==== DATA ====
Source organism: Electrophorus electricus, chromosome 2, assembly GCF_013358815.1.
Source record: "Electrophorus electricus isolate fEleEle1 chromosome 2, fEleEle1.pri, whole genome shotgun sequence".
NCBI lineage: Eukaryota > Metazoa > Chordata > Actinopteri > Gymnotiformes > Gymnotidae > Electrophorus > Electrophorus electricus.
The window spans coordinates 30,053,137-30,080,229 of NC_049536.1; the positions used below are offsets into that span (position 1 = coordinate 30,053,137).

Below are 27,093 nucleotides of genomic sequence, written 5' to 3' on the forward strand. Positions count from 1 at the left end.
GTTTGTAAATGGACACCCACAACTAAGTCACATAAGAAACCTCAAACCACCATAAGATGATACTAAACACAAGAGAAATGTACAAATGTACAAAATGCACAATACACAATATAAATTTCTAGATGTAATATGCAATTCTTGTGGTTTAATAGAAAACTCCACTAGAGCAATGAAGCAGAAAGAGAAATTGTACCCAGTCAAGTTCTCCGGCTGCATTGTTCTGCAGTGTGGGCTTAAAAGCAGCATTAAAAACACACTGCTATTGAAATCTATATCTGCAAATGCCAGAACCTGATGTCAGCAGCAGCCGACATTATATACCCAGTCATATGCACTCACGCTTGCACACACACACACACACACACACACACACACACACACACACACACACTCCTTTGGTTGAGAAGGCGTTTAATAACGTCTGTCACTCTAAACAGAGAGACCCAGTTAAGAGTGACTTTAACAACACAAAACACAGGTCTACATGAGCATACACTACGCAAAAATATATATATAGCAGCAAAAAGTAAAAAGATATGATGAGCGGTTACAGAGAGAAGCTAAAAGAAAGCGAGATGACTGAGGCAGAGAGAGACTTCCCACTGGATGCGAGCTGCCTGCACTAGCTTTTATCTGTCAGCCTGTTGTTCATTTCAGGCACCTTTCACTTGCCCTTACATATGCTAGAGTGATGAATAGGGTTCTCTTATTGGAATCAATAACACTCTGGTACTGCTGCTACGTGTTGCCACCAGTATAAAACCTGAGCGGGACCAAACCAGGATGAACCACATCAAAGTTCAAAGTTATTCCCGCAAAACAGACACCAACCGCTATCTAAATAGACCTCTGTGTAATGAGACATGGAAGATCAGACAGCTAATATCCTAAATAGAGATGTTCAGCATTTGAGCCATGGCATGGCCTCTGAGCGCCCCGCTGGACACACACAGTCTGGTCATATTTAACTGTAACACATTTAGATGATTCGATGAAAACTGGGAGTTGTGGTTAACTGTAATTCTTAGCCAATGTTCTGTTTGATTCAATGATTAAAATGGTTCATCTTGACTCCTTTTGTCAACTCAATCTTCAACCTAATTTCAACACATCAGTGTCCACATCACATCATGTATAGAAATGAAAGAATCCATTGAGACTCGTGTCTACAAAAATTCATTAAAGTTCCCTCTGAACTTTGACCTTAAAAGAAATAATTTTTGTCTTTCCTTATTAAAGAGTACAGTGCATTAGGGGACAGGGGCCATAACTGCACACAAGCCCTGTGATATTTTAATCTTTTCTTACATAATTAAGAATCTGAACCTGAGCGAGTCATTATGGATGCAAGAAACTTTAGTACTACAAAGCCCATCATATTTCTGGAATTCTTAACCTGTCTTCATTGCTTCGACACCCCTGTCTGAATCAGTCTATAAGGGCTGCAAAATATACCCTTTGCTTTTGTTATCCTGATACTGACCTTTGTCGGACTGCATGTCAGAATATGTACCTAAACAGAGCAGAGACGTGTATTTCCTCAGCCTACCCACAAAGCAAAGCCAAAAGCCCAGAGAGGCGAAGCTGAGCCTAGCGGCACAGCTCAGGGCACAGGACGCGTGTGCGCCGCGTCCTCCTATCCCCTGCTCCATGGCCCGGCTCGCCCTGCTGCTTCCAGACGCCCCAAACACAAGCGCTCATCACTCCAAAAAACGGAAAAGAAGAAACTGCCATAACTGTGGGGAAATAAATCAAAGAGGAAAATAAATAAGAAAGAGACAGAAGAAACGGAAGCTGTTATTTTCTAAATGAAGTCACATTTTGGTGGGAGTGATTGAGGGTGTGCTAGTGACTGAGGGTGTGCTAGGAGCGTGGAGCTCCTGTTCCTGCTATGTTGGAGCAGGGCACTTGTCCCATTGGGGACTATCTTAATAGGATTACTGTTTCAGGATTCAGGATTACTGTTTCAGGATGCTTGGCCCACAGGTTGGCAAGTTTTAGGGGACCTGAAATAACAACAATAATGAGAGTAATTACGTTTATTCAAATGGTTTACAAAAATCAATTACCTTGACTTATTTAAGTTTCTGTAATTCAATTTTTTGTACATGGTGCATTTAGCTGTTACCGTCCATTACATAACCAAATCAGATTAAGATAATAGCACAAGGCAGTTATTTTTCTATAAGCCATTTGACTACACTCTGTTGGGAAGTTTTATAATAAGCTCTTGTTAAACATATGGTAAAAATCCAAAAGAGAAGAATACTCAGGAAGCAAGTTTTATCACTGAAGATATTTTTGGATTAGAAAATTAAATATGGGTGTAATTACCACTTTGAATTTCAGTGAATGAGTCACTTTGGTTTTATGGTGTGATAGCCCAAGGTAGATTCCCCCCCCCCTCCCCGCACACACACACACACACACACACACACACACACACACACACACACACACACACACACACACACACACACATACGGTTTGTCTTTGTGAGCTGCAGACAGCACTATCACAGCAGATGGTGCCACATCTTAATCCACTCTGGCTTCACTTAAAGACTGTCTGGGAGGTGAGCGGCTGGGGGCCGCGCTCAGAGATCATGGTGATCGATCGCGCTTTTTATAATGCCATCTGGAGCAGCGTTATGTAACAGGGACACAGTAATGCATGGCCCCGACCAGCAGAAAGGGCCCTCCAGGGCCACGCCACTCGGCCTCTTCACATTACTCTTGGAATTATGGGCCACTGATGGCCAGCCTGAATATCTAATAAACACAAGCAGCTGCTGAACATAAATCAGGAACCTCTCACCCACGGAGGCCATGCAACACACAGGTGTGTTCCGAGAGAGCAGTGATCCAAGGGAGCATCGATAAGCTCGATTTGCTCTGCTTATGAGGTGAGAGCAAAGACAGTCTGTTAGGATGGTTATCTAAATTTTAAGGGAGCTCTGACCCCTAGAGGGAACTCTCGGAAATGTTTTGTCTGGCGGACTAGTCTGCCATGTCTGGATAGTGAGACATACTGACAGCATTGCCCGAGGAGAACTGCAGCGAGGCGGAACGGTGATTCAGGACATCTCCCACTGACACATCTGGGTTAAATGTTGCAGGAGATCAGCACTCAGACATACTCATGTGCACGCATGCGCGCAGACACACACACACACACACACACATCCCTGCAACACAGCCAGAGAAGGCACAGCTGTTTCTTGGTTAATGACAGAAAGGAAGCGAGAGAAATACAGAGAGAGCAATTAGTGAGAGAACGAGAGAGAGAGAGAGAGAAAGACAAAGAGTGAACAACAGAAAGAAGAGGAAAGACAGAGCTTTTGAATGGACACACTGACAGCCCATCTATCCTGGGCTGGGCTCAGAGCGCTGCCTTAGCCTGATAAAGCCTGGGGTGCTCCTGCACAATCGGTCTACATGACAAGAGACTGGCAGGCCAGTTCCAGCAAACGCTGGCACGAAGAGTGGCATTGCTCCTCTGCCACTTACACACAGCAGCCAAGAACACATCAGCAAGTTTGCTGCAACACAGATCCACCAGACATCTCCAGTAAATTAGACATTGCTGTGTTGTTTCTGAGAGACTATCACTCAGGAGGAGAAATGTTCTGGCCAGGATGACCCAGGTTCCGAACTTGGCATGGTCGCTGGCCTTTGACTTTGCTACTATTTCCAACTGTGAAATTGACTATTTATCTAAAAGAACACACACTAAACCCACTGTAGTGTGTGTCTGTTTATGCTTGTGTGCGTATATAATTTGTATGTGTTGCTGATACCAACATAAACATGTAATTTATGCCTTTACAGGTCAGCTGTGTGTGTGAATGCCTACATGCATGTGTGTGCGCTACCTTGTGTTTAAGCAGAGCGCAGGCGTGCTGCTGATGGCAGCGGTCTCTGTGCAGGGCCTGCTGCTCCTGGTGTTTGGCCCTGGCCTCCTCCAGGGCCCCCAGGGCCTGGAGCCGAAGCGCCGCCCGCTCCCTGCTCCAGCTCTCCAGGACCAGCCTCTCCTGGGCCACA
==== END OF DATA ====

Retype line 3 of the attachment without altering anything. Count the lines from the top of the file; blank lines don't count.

NCBI lineage: Eukaryota > Metazoa > Chordata > Actinopteri > Gymnotiformes > Gymnotidae > Electrophorus > Electrophorus electricus.